“Ignorance is [not] bliss.”

Even though it can be easy to ignore knowing the specifics of your business’s finances, business owners who do not have a good idea of the numbers end up shooting themselves in the foot.

A business budget is one of the best (and most necessary) tools that you can implement in your small business. It gives you insight into your past revenue and expenses so that you can predict with some accuracy what your revenue and expenses will be in the future. This will allow you to adjust your spending and investments accordingly and help you make the wisest possible financial decisions.

How do I create a business budget?

We can all agree that having a budget is important, but that knowledge is useless without actionable steps to create a budget that will actually work for you. Here are five steps to a successful budget for your small business:

1. Calculate your income

First things first: You have to know how much money you’re bringing in. Be sure to include every source of income for your business, whether that’s payment for your services or revenue from your product sales.

2. Figure your fixed expenses

Fixed expenses are those that are the same from month to month. These may include things like rent, payroll, or website maintenance. These types of expenses are very predictable from month to month and so are very easy to plan for.

3. Add up your variable expenses

Variable expenses are those that are not consistent every month. These include costs like utilities, travel expenses, materials, or commission costs – any expense that changes from month to month. While these expenses are more difficult to predict than your fixed expenses, you can still get a pretty good idea of how much cash you will be spending for variable costs with a consistent monthly budget.

4. Add predicted one-time spending costs

There are sometimes bigger, one-time expenses that come up in our businesses, and the good news is that we can add those expenses into our budget as well. If you know that you will have to buy a new computer or spend cash for a business trip, you can work that into your budget.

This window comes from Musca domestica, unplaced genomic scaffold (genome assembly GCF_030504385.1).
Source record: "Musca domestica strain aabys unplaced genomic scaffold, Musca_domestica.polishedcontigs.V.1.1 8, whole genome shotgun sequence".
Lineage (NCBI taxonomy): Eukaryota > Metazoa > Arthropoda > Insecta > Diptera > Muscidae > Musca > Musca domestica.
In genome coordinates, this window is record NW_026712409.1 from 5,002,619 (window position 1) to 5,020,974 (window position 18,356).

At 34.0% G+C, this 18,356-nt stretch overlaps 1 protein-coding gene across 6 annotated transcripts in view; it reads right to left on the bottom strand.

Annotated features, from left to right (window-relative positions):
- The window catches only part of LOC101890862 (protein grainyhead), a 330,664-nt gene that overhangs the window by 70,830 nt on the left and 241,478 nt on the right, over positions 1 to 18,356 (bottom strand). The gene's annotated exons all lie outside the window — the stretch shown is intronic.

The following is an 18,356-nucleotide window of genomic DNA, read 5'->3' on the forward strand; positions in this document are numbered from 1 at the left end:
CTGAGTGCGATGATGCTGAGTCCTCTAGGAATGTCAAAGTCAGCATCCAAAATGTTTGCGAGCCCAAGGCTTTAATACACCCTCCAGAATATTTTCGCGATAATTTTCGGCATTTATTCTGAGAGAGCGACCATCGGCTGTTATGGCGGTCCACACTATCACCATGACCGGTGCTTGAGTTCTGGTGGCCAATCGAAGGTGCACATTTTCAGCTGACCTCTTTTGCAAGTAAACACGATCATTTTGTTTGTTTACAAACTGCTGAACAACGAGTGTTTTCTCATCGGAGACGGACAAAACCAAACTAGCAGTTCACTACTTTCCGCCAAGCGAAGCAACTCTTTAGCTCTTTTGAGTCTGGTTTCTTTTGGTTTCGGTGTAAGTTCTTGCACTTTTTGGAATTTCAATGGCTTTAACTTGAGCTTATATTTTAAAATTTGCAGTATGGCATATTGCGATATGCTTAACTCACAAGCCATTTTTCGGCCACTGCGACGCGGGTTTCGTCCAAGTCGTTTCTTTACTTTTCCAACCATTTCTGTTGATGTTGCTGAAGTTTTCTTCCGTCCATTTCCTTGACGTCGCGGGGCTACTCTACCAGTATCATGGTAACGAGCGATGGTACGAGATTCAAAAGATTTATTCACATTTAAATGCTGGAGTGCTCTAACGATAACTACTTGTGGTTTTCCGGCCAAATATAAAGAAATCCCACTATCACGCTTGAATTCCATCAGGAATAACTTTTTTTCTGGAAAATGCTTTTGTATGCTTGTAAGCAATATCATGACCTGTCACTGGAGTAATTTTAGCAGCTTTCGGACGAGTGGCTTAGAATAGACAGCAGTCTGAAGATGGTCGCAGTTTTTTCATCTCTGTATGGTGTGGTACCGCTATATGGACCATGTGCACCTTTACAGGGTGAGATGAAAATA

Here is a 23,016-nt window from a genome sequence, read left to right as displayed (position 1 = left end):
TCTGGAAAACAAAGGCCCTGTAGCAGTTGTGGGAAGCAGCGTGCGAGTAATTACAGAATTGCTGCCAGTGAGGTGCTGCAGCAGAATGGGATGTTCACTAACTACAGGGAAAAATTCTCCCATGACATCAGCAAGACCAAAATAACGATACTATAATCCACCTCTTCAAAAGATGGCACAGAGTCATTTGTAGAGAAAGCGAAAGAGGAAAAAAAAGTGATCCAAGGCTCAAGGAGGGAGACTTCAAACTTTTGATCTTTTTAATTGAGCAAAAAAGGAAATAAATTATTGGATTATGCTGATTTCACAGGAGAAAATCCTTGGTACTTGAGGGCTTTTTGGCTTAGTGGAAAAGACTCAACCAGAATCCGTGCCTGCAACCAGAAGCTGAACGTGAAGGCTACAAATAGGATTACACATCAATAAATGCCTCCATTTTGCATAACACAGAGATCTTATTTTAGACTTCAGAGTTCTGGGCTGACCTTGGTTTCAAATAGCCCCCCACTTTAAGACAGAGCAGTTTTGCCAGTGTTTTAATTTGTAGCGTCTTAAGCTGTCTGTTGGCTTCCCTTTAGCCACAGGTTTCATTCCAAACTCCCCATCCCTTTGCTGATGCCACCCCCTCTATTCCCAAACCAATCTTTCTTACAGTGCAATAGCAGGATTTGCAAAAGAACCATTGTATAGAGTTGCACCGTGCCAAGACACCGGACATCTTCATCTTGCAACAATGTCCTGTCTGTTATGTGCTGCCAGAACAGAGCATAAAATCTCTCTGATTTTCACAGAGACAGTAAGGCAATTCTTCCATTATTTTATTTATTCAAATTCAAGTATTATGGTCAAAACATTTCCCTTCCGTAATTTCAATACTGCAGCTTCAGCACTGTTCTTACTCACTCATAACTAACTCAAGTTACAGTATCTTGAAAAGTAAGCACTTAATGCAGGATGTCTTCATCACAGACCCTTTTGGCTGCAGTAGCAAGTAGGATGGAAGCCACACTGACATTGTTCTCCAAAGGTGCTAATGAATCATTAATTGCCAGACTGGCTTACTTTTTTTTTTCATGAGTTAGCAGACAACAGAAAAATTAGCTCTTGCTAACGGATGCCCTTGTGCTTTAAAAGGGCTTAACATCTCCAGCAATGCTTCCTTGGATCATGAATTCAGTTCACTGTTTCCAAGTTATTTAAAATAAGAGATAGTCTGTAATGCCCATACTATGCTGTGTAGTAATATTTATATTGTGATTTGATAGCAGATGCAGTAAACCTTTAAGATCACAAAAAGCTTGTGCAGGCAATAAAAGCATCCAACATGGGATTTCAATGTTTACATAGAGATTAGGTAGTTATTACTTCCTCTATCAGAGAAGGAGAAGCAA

In addition to budgeting your one-time costs, you’ll also want to factor in a buffer for unexpected expenses like equipment maintenance or tax fees.

5. Pull it all together and analyze

Once you have assembled all the above information, you’re ready to pull it all together and use your new knowledge to make wise financial decisions going forward.

To see how much money you have to work with, subtract your total expenses (steps 2-4) from your total income (step 1).

Total Income – Total Expenses = Total Net Income

Once you know your net income, you can make decisions about how to use it to move the needle forward in your business. If your total net income is negative, then your expenses exceed your income and you either have to cut costs or find a way to increase revenue.

How do I maintain my business budget?

Budgeting is like any other tool. In order for your budget to work for you, you have to work it accurately and consistently. Develop a plan that works for your business, whether that’s updating your budget weekly, bi-weekly, or monthly. Track all of your income and expenses, and consistently refer to your budget to analyze your business’s financial health.

What will make maintaining a business budget difficult, if not impossible, are books that are inaccurate and out of date. Without accurate records, you will not have a good idea of your past income and expenses and won’t be able to accurately predict your future financials either.

Thankfully, we can help. With our bookkeeping service package, you get your own personal bookkeeping expert who offers you the one-on-one support you need to maintain accurate records. Plus, if you sign up today, you’ll get 1 month free!

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